Original photo: Conner, Palmer. “Hill Street Tunnels north of 1st Street – 408162.” 1954. Palmer Conner Collection of Color Slides of Los Angeles. Huntington Digital Library. The Huntington Library. http://hdl.huntington.org/cdm/singleitem/collection/p15150coll2/id/7712/rec/5

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Looking east on Wilshire Boulevard from Westmoreland Avenue, 1928-2014

WilshireWestmorelandE1928-2014

By the early 1910s, near the end of the Wilshire District’s initial phase of development, Wilshire Boulevard was flanked by a number of large residences built for Los Angeles’ upper class. Due to the frenetic pace of the city’s westward growth, nearly all of these houses were ultimately short-lived. Following the boulevard’s 1927 road widening, its early estates were swiftly removed by a wave of commercial redevelopment. Despite the apparent tranquility of the original view, most of its visible buildings were replaced within a few years.

The property on the right side of the photograph, 655 Wilshire Place, was almost immediately demolished to make way for the landmark Bullock’s Wilshire, completed the following year. The more distant homes at the left edge were torn down shortly afterwards for a series of two-story commercial buildings (better visible here). The building near the photograph’s center at 3020 Wilshire Boulevard proved to be more resilient, holding on until 1958. The house and its inhabitants are well-documented in this feature by Wilshire Boulevard Houses.

Wilshire Boulevard – when it was residential [The Historic Los Angeles Blogs]

Sources:
1. “Wilshire’s new pavement done.” Los Angeles Times. 17 Jul. 1927. G5.
2. Zone Information and Map Access System (ZIMAS). City of Los Angeles, Department of City Planning. http://zimas.lacity.org/.
Original photo: “Dick” Whittington Studio. “Street intersections and views around 6th Street and Vermont Avenue, Los Angeles, CA, 1928 -  DW-1928-08-20-75.” “Dick” Whittington Photography Collection. USC Digital Library. USC Libraries Special Collections. http://digitallibrary.usc.edu/cdm/ref/collection/p15799coll170/id/7153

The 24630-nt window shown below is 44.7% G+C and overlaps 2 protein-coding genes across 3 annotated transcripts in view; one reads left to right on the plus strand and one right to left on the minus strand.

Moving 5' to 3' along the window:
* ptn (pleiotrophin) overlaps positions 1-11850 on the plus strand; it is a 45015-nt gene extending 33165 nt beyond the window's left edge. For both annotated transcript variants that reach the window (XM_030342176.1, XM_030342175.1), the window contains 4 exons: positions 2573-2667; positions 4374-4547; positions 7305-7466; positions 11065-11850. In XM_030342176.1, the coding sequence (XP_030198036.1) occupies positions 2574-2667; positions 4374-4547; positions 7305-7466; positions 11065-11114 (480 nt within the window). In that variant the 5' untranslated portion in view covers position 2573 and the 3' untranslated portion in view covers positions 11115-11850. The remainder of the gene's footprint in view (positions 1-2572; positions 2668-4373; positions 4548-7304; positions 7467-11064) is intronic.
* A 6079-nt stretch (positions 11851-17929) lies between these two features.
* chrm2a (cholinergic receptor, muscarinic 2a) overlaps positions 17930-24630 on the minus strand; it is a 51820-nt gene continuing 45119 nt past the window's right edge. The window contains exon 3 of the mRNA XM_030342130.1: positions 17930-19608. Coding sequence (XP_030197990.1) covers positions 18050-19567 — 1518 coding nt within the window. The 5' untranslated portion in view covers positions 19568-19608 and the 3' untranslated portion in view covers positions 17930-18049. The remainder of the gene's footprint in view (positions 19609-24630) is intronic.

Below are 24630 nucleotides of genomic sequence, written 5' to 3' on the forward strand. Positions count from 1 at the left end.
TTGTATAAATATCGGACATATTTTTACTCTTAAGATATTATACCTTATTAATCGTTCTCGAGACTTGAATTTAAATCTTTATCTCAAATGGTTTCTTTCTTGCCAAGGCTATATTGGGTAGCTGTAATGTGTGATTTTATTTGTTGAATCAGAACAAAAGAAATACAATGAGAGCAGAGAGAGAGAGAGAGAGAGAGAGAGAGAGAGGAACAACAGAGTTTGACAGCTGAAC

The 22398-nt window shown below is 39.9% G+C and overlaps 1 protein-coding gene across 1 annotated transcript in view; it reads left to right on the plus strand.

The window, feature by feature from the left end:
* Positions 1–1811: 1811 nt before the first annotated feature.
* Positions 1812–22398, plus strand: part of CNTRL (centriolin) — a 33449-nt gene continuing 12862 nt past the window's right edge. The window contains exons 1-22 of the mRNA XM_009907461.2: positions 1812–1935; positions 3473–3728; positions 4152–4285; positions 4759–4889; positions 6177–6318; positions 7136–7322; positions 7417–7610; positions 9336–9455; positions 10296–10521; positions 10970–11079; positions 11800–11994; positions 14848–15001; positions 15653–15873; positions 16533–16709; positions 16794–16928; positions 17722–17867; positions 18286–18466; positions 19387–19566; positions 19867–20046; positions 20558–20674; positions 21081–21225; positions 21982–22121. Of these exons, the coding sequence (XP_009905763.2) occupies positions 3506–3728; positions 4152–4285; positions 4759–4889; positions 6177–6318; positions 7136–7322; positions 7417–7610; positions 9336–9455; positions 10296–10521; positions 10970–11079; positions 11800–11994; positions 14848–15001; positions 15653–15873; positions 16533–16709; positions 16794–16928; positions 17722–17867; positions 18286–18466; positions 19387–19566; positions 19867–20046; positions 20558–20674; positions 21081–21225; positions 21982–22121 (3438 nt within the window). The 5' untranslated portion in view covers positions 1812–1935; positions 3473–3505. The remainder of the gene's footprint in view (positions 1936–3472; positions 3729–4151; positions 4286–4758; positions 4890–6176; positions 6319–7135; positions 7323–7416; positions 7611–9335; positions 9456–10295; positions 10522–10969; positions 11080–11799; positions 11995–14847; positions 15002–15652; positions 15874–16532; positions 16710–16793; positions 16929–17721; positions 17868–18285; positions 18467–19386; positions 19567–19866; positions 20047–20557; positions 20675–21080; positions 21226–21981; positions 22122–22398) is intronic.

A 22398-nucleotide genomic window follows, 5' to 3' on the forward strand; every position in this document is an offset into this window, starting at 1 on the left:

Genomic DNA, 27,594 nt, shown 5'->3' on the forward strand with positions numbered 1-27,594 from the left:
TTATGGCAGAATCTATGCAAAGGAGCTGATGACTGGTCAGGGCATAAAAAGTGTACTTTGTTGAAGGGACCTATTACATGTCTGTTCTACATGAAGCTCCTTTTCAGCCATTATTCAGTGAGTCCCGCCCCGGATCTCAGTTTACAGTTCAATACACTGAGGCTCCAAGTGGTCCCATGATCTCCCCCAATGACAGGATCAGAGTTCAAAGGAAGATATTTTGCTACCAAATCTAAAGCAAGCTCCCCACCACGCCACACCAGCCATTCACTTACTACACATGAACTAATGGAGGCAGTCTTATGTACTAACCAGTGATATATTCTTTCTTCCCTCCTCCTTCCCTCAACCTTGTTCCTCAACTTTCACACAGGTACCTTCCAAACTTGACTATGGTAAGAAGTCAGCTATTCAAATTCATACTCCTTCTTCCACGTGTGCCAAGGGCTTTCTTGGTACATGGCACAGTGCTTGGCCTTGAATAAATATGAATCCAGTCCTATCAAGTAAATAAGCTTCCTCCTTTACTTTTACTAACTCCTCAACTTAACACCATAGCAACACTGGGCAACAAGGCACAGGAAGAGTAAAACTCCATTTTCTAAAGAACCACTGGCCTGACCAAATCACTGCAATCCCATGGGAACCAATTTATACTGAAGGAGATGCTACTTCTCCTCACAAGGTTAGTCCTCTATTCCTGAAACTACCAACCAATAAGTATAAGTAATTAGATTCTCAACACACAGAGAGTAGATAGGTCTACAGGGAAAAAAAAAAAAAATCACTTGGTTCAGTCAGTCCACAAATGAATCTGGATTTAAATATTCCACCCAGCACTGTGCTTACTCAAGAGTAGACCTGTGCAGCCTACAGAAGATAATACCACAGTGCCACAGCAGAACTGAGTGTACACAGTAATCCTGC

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Looking towards Pershing Square from Sixth and Olive Streets, 1965-2014

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During its 1951-1952 overhaul, Pershing Square was rebuilt with a number of major design failures which would plague the park for several decades. Most egregiously, ramps to the park’s underground parking garage were built along each side of the park, leaving no sidewalks along its periphery. Pedestrian circulation was further impeded in the park itself; diagonal paths were eliminated, and its new central lawn was fenced off from the public (the design is well-illustrated in this aerial view).

Perhaps more problematically, the new Pershing Square failed to quell long-standing conflicts among the park’s users, which reached a boiling point in the early 1960s. Although the park had long been a refuge for central Los Angeles’ poor and elderly, their growing numbers were increasingly accompanied by vocal proselytizers and petty criminals. In response to a barrage of complaints to city officials and the press, the Department of Recreation and Parks took dramatic steps to restrict the gathering of Pershing Square’s “familiars.” All benches were removed in 1963, while plans were drawn for another renovation of the troubled park.